What’s Different About Organic Farming?
The main difference between organic farming and conventional farming is that organic farming uses no synthetic pesticides, herbicides, hormones, or steroids. Food additives and GMOs are also excluded in organic farming. The International Federation of Organic Agriculture Movements says the following of organic farming:
“Organic agriculture is a production system that sustains the health of soils, ecosystems and people. It relies on ecological processes, biodiversity and cycles adapted to local conditions, rather than the use of inputs with adverse effects. Organic agriculture combines tradition, innovation and science to benefit the shared environment and promote fair relationships and a good quality of life for all involved…”
That means everything we do here is natural and healthy for the earth.
Organic vs. Certified Organic
There is a difference between organic and certified organic as well. Certified organic products must go through a lengthy process to become certified through the U.S. government. It requires years of inspections, paperwork, documentation, and fees. Many small farms may use organic practices but simply can not afford to be certified. So while your local farm stand may not have a big certified organic seal on it, it could very well be organically farmed. It is important to ask your farmer if they grow organic produce and raise organic meat.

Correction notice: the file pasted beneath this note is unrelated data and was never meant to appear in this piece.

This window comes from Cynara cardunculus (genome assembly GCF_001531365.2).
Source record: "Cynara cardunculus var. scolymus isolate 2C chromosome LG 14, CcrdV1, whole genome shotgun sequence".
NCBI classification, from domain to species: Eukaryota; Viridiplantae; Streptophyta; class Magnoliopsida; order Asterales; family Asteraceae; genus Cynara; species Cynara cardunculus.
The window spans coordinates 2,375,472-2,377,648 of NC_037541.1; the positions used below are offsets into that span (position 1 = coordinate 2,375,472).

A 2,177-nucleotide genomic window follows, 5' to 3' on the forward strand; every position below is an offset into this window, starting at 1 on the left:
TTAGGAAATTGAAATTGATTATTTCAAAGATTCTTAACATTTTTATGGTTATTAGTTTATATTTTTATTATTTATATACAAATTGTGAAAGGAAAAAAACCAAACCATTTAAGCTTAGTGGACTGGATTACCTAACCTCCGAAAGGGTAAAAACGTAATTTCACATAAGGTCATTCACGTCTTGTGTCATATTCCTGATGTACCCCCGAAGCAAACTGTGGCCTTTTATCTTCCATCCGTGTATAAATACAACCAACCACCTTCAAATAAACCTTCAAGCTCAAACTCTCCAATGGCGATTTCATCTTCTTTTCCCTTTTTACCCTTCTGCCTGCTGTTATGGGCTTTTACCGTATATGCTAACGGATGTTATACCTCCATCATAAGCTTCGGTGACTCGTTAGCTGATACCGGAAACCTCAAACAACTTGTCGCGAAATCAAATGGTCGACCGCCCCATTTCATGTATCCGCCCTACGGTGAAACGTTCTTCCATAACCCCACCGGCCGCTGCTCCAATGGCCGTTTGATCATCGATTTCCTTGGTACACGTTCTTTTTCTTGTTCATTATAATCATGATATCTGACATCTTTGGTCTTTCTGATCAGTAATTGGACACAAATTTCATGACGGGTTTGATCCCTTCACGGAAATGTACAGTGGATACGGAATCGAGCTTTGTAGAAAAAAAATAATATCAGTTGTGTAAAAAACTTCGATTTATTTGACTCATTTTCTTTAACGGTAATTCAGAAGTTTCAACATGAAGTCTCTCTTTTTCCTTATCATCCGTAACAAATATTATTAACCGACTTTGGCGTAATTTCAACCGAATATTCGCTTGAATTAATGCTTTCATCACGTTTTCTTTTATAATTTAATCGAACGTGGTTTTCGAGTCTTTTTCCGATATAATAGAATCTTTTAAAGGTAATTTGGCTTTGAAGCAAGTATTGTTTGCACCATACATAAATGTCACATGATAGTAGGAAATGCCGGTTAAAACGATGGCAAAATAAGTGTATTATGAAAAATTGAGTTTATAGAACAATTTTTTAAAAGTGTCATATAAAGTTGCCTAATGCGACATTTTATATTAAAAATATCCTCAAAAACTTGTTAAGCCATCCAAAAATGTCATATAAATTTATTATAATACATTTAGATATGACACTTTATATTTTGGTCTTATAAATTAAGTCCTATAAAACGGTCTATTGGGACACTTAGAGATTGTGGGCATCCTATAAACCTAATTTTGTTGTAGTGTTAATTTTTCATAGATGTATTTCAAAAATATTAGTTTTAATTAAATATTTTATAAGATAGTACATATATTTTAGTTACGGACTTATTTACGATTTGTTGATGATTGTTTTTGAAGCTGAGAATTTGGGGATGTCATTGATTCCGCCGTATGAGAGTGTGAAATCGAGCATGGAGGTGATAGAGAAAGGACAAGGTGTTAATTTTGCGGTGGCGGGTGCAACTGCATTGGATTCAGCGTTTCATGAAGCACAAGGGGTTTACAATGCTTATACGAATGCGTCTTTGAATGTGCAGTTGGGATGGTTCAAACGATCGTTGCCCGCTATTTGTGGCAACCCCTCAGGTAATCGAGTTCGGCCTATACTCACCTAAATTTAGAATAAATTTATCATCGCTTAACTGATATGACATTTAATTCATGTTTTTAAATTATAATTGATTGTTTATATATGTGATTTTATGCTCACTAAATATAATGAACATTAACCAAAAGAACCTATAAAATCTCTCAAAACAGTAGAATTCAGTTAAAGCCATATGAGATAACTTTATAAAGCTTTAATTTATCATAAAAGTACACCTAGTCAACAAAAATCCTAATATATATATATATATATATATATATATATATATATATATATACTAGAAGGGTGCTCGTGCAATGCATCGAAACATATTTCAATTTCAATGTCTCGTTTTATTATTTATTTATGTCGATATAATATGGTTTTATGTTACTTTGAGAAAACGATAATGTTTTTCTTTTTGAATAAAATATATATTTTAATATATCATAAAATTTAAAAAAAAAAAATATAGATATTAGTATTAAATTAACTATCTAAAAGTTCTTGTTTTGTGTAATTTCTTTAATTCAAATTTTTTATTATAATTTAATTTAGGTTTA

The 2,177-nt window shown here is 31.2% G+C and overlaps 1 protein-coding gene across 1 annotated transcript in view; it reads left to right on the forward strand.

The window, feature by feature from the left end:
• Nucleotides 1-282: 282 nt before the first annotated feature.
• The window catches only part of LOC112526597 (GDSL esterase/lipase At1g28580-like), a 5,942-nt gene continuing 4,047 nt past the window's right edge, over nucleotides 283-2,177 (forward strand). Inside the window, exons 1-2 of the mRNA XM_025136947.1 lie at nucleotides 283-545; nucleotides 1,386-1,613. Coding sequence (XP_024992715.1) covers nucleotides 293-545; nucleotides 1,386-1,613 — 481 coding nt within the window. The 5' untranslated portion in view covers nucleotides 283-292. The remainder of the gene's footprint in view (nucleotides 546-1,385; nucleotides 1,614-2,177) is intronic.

Different Levels of Organic Certification
You may notice that there are different labels on store-bought food. This is because the USDA allows for three different levels of organic certification.
All the ingredients in this product are 100% certified organic. These products display the familiar USDA Organic seal.
At least 95% of the ingredients in this product are certified organic. These products can also display the USDA Organic seal.
At least 70% of the ingredients in this product are certified organic. These products can not display the USDA Organic seal.
More Information on Organic Farming
Check out some of the following links to learn more about organic farming and certification:
- Organic Farming on Wikipedia
- Organic Certification on Wikipedia
- IFOAM (International Federation of Organic Agriculture Movements)